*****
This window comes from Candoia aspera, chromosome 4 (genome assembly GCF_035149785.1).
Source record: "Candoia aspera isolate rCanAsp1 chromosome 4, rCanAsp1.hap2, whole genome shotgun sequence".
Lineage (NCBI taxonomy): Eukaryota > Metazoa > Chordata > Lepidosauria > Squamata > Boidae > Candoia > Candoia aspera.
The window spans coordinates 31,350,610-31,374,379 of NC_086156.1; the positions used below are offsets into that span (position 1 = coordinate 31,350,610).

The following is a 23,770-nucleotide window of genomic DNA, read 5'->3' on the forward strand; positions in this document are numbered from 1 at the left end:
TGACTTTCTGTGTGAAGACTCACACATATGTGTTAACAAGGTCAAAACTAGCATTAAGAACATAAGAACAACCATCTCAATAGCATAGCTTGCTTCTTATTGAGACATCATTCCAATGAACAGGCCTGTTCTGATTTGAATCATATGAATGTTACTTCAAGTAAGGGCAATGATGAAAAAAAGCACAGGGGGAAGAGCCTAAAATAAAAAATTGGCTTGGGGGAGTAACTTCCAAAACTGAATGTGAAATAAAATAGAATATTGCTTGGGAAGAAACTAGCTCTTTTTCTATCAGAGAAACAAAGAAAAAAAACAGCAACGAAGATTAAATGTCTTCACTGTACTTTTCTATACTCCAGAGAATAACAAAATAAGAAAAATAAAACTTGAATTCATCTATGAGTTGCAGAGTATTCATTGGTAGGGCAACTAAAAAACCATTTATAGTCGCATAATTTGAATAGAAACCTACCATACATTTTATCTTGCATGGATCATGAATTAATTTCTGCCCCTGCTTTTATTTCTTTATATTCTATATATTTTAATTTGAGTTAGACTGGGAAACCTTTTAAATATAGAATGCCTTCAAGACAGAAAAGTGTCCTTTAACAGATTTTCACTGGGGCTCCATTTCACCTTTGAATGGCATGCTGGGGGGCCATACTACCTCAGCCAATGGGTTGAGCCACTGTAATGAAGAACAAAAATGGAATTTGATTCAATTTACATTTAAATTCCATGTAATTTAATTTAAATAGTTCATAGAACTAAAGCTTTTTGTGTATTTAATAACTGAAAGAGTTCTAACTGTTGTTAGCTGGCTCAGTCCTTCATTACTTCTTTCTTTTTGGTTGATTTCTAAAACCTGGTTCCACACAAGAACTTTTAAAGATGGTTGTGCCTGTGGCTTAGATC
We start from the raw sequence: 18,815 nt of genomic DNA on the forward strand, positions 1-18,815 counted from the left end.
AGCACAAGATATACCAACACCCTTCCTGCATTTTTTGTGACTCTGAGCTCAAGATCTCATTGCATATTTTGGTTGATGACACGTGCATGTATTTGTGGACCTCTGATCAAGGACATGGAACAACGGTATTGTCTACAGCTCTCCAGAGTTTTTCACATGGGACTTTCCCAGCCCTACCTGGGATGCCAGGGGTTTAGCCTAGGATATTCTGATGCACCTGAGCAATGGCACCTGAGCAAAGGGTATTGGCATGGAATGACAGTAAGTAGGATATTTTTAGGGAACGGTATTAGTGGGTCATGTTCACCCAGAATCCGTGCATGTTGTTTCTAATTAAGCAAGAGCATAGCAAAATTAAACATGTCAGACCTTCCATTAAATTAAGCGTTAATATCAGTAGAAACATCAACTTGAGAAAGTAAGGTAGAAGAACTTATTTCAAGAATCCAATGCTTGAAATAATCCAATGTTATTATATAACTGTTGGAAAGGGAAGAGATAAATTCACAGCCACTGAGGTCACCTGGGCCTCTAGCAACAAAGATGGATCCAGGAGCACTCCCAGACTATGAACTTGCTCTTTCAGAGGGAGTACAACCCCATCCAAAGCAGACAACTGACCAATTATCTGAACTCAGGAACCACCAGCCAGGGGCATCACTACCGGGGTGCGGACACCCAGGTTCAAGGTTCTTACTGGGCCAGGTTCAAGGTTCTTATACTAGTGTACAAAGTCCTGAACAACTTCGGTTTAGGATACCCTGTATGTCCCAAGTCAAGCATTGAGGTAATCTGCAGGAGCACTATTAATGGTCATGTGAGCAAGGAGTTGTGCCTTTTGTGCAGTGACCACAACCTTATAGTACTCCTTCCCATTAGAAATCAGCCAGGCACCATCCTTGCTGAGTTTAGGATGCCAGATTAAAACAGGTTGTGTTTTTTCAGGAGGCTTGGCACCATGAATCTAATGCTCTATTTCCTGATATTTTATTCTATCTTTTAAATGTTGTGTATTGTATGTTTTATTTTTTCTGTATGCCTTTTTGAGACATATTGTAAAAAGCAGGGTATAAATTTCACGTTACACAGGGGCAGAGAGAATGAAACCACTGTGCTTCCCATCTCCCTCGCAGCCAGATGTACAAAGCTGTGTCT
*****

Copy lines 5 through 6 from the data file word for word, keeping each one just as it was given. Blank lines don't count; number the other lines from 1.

The following is a 23,770-nucleotide window of genomic DNA, read 5'->3' on the forward strand; positions in this document are numbered from 1 at the left end:
TGACTTTCTGTGTGAAGACTCACACATATGTGTTAACAAGGTCAAAACTAGCATTAAGAACATAAGAACAACCATCTCAATAGCATAGCTTGCTTCTTATTGAGACATCATTCCAATGAACAGGCCTGTTCTGATTTGAATCATATGAATGTTACTTCAAGTAAGGGCAATGATGAAAAAAAGCACAGGGGGAAGAGCCTAAAATAAAAAATTGGCTTGGGGGAGTAACTTCCAAAACTGAATGTGAAATAAAATAGAATATTGCTTGGGAAGAAACTAGCTCTTTTTCTATCAGAGAAACAAAGAAAAAAAACAGCAACGAAGATTAAATGTCTTCACTGTACTTTTCTATACTCCAGAGAATAACAAAATAAGAAAAATAAAACTTGAATTCATCTATGAGTTGCAGAGTATTCATTGGTAGGGCAACTAAAAAACCATTTATAGTCGCATAATTTGAATAGAAACCTACCATACATTTTATCTTGCATGGATCATGAATTAATTTCTGCCCCTGCTTTTATTTCTTTATATTCTATATATTTTAATTTGAGTTAGACTGGGAAACCTTTTAAATATAGAATGCCTTCAAGACAGAAAAGTGTCCTTTAACAGATTTTCACTGGGGCTCCATTTCACCTTTGAATGGCATGCTGGGGGGCCATACTACCTCAGCCAATGGGTTGAGCCACTGTAATGAAGAACAAAAATGGAATTTGATTCAATTTACATTTAAATTCCATGTAATTTAATTTAAATAGTTCATAGAACTAAAGCTTTTTGTGTATTTAATAACTGAAAGAGTTCTAACTGTTGTTAGCTGGCTCAGTCCTTCATTACTTCTTTCTTTTTGGTTGATTTCTAAAACCTGGTTCCACACAAGAACTTTTAAAGATGGTTGTGCCTGTGGCTTAGATC